Massachusetts Institute of Technology Handout 3 6.044J/18.423J: Computability Theory of and with Scheme September 15, 1998 Professor Albert R. Meyer

# Problem/Notes on Flattening Arithmetic Expressions

This is not a problem set. I'll accept volunteers (who are welcome to collaborate) to write careful solutions.

The procedure for reducing arithmetic expressions to a sum of products can be described by rewrite rules, the main ones being left and right distributivity

(e * (f + g)) = ((e * f) + (e * g)),
((f + g) * e) = ((f * e) + (g * e)),
which we intend to be applied as left-to-right rewrite rules. We'll say an expression is ``flat'' when neither rule is applicable anywhere in the expression.

Problem 1: Assuming for the moment that the only operations in expressions are + and *, give an illustrative example of the general form of a flat expression.

Problem 2: The distributivity rules are ``terminating'': starting with any expression, no matter where the rules are successively applied, a flattened expression will be reached. This fact is not obvious because if e is a ``large'' subexpression with many non-flat subexpressions, then the righthand side of the rule with two occurrences of e may be larger, have more redexes, etc., than the lefthand side with only one e.

There is an ingenious, simple way to verify this termination claim. Define the measure, mu{h}, of an arithmetic expression, h, by induction (again, for simplicity assume the only operations are + and *):

mu{n} = 2, for any number n,
mu{v} = 2, for any variable v,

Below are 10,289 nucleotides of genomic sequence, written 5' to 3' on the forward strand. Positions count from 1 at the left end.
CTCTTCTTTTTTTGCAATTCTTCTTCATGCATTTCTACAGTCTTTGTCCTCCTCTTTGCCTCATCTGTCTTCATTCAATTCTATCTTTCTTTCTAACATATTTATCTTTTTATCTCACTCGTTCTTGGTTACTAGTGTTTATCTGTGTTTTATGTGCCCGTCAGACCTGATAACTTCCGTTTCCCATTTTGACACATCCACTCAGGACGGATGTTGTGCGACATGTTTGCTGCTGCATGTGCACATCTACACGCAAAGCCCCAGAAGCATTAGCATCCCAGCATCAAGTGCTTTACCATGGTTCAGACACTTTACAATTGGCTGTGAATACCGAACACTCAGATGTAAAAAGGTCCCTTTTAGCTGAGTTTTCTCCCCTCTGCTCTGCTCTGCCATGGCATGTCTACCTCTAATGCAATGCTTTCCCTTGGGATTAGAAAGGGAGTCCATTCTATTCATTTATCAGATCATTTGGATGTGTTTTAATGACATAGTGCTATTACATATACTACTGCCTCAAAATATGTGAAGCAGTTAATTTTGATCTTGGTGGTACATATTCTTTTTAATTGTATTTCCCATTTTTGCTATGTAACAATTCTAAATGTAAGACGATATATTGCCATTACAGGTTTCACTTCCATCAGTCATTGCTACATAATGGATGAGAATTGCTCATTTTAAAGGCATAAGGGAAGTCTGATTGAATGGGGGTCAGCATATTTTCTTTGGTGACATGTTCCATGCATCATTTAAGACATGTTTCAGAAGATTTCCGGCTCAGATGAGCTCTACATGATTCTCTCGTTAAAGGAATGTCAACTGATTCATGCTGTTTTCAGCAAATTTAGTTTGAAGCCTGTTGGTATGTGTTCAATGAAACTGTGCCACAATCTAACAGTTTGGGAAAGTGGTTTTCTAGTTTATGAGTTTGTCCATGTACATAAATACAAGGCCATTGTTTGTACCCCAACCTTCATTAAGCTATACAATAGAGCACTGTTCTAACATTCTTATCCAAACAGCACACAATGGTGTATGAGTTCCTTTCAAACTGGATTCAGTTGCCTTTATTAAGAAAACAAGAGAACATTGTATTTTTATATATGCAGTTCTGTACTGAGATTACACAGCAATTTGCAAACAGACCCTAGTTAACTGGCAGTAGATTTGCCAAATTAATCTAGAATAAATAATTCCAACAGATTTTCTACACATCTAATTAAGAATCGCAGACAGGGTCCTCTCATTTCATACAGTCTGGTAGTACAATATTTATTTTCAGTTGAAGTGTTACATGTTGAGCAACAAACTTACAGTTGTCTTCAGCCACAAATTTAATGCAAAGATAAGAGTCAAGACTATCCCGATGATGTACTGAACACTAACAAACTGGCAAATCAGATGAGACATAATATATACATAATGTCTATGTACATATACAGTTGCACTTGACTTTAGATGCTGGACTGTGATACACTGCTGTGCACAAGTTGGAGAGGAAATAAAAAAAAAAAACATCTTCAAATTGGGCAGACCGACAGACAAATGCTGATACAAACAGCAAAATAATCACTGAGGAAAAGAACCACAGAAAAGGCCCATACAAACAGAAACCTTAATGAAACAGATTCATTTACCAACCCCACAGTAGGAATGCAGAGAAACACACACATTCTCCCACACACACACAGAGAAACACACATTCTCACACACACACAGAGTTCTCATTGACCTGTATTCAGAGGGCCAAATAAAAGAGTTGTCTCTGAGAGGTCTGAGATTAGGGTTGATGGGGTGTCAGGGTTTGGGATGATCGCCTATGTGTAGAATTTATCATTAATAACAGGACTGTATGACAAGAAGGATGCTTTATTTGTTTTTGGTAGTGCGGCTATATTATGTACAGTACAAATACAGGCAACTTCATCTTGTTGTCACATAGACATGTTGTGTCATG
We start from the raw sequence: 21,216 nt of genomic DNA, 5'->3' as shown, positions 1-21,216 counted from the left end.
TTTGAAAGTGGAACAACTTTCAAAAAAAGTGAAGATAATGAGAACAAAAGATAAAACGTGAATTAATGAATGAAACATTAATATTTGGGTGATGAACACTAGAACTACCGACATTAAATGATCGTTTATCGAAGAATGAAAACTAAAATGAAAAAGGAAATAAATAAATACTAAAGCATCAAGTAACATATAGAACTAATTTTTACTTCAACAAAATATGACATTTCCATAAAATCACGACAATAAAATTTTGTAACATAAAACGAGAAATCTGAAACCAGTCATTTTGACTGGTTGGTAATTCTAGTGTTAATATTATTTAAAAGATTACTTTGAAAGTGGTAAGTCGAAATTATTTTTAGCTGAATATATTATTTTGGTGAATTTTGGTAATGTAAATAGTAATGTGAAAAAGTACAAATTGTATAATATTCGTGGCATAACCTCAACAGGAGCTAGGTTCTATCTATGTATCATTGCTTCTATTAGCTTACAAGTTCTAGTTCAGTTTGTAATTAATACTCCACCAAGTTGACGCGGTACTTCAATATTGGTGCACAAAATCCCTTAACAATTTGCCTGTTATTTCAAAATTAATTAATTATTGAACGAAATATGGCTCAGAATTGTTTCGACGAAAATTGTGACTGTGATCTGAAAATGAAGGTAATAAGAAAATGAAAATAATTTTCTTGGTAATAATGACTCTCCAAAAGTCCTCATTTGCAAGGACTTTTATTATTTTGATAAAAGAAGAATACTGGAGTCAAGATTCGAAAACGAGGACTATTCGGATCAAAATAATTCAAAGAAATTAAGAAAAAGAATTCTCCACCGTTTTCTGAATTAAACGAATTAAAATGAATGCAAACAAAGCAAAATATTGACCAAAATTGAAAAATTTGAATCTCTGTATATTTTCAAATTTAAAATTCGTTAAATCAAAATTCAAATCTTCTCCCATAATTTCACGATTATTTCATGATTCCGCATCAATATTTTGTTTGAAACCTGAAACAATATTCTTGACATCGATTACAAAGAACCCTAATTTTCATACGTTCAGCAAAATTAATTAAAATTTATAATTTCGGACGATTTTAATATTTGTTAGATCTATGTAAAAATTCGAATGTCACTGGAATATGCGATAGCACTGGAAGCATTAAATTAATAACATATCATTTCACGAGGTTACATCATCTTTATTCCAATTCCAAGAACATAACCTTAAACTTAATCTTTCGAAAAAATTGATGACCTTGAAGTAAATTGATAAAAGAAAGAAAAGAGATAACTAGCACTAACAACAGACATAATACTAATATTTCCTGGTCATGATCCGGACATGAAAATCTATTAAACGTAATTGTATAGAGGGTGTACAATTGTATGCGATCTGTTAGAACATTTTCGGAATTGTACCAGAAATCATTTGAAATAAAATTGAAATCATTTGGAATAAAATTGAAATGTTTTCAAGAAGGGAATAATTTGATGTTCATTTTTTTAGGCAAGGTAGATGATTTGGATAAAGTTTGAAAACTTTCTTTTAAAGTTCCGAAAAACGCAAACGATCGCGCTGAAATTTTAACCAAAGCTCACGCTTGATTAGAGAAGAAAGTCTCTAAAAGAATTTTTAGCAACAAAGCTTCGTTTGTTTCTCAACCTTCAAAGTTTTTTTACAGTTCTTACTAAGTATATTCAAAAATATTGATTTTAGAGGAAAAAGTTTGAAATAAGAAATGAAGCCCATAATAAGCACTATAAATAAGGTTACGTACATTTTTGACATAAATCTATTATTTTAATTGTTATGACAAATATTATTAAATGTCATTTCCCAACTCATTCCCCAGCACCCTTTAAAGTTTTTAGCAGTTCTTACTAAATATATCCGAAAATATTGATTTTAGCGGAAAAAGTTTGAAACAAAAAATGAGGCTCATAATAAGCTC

mu{(e + f)} = mu{e} + mu{f} + 1,
mu{(e * f)} = mu{e} * mu{f}.
Then termination follows from the observation that the measure of any expression is always an integer > 1, and if h can be rewritten by one application of a distributivity rule into an expression h', in symbols,
h ==> h'
then
mu{h} > mu{h'}.
Prove these facts.

Hint: It's easy verify that

mu{(e * (f + g))} > mu{((e * f) + (e * g))},
but termination does not follow solely from this fact, since the subexpression (e * (f + g)) which gets rewritten may not the whole of h. Think about a proof by induction on the size of an expression.

Problem 3: Now we extend the directed distributivity rules to handle arithmetic expressions with the unary minus operator, -, as well as + and *:

-(-e) = e,
-(f + g) = ((-f) + (-g)),
-(f * g) = ((-f) * g).
Define mu{-h} so the previous argument extends to show that repeatedly using any of the distributivity rules and the three rules above for minus as left to right rewriting rules will eventually terminate on any arithmetic expression.